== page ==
However, when I grew up in Denver, Colorado, my parents insisted I had a Jewish education. From the age of six to 16 I went to Sunday school every week and attended worship services. I learned about the life and times of biblical characters, the history of the Jews, and the nature of American Jewry. I also studied elementary Hebrew for my Bar Mitzvah. It was all part of being socialised into the Jewish fold.
Many years later I became a lecturer in Jewish studies at the University of Kent in Canterbury. Unlike American undergraduates, most of my students had studied the world's faiths in school. They had received the kind of general knowledge of religion I had been denied. And, because some of these students had studied Judaism at A-level, I expected them to have a solid and balanced picture of the Jewish faith.
But, to my surprise and disappointment, all too often they held inaccurate and idiosyncratic impressions of Jewish belief and practice. They had failed to grasp the essentials of Jewish life and thought, and had described Judaism largely from what they had read in books.
I realised that what is lacking in the teaching of religious studies in schools is any substantial input by adherents of the world's faiths.
In the past, religious education was equated with Christian knowledge, and RE teachers were invariably committed Christians who saw their role much as my synagogue teachers had understood theirs: to raise a new generation of believers.
But mission is the task of the church; it is not a sound objective for classroom study. What is required, instead, is an openness to the spiritual insights found in all religious traditions and engagement in critical reflection. This can be done only in the context of free inquiry, led by those trained in the dissemination of information about not just one, but all the world's major faiths.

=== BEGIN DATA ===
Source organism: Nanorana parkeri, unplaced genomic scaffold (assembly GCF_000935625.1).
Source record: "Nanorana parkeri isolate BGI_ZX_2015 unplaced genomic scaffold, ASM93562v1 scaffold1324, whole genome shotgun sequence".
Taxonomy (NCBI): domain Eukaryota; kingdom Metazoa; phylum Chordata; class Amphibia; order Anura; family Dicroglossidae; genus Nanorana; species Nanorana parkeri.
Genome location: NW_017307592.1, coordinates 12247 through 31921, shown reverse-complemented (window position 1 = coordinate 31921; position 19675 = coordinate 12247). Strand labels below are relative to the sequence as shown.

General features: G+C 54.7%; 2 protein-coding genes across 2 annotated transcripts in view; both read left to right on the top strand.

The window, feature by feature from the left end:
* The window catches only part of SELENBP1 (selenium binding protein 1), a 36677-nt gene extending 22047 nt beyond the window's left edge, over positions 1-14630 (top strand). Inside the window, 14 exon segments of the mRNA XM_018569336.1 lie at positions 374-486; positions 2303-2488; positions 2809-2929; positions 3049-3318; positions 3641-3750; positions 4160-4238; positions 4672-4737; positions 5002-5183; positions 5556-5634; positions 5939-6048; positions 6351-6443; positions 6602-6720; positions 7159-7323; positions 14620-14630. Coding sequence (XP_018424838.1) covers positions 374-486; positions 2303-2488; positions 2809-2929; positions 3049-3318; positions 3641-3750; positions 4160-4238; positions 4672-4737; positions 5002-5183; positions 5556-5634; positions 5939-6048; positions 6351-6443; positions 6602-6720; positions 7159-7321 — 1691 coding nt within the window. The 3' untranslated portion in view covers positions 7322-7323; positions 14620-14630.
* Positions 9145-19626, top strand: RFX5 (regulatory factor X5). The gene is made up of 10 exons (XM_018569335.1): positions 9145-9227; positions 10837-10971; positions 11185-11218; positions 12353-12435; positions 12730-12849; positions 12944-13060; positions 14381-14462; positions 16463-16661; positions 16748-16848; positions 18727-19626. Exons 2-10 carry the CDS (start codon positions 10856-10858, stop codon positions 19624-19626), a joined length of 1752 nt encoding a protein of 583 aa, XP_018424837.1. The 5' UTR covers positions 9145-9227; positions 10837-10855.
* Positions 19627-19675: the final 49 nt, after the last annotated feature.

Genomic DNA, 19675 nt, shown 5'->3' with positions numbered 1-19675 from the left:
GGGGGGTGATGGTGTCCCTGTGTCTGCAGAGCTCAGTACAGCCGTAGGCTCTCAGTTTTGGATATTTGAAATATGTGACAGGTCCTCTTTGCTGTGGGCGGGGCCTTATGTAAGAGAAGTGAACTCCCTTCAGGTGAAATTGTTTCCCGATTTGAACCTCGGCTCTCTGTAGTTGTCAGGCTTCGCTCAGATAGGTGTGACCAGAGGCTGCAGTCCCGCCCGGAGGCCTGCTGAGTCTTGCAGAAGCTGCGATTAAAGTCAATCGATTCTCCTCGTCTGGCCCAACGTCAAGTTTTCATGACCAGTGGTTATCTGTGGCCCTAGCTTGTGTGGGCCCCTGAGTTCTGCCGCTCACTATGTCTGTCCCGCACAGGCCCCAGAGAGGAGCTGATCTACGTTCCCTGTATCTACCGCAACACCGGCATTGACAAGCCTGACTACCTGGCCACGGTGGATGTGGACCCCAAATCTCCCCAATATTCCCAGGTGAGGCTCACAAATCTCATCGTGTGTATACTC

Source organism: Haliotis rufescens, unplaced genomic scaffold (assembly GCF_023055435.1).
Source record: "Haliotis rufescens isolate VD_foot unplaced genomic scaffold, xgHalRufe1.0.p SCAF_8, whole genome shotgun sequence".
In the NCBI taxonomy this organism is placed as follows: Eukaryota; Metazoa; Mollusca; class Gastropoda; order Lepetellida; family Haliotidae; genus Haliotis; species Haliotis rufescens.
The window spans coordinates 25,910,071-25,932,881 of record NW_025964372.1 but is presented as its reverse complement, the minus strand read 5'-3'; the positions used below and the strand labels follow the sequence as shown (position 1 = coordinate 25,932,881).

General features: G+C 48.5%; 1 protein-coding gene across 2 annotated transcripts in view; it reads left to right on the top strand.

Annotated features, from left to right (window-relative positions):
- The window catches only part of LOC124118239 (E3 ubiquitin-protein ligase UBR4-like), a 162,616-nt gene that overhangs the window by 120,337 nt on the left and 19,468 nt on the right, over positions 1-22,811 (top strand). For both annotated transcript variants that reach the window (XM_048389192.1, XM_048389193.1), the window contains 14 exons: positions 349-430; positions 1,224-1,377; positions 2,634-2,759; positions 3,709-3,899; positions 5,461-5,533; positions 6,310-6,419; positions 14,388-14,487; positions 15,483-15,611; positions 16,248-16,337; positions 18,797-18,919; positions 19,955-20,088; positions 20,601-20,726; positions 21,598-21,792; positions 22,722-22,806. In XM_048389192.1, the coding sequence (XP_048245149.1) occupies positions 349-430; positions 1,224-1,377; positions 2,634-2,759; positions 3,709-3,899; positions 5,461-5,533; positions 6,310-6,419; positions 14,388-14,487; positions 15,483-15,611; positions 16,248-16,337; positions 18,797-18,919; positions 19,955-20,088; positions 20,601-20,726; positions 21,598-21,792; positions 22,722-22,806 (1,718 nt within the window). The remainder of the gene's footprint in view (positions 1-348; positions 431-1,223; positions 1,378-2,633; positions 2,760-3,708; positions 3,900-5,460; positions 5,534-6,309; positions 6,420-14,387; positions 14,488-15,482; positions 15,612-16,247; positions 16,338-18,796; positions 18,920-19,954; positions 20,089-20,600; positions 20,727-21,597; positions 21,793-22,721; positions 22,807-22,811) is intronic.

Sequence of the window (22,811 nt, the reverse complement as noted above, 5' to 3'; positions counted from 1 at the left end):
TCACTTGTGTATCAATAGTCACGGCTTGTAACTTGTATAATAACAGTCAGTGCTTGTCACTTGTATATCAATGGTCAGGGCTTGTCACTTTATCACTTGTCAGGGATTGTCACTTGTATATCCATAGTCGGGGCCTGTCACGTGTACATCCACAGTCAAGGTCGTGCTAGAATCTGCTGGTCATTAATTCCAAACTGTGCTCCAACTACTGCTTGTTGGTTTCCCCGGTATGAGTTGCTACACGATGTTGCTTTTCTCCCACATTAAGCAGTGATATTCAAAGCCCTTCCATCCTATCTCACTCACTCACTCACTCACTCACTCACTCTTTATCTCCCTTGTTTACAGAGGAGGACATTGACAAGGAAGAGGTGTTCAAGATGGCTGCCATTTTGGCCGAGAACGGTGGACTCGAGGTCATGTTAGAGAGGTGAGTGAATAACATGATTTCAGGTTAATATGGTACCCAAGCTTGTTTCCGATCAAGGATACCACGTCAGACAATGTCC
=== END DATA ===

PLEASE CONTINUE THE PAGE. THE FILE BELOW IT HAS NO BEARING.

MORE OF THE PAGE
At the University of Wales at Lampeter, we believe students need to hear the voices of those committed to the religions they teach, as well as of scholars who stand outside their field of expertise. By listening to teachers who are actual believers of the faiths they study, they discover that no religious heritage is monolithic, and that living traditions constantly change. And from the scholars who stand outside the traditions they gain a critical awareness of the history, sociology and theology of the various world's faith.
Hans Kung, one of the great theologians of our time, said there can only be peace if there is religious understanding. If that understanding is to be found, religions must be taught in schools by the devout, as well as the academic.
* Rabbi Professor Dan Cohn-Sherbok is professor of Judaism at the University of Wales, Lampeter.
If you have a strong opinion on a curriculum subject, write to Brendan O'Malley, "The TES", Admiral House, 66-68 East Smithfield, London E1 9XY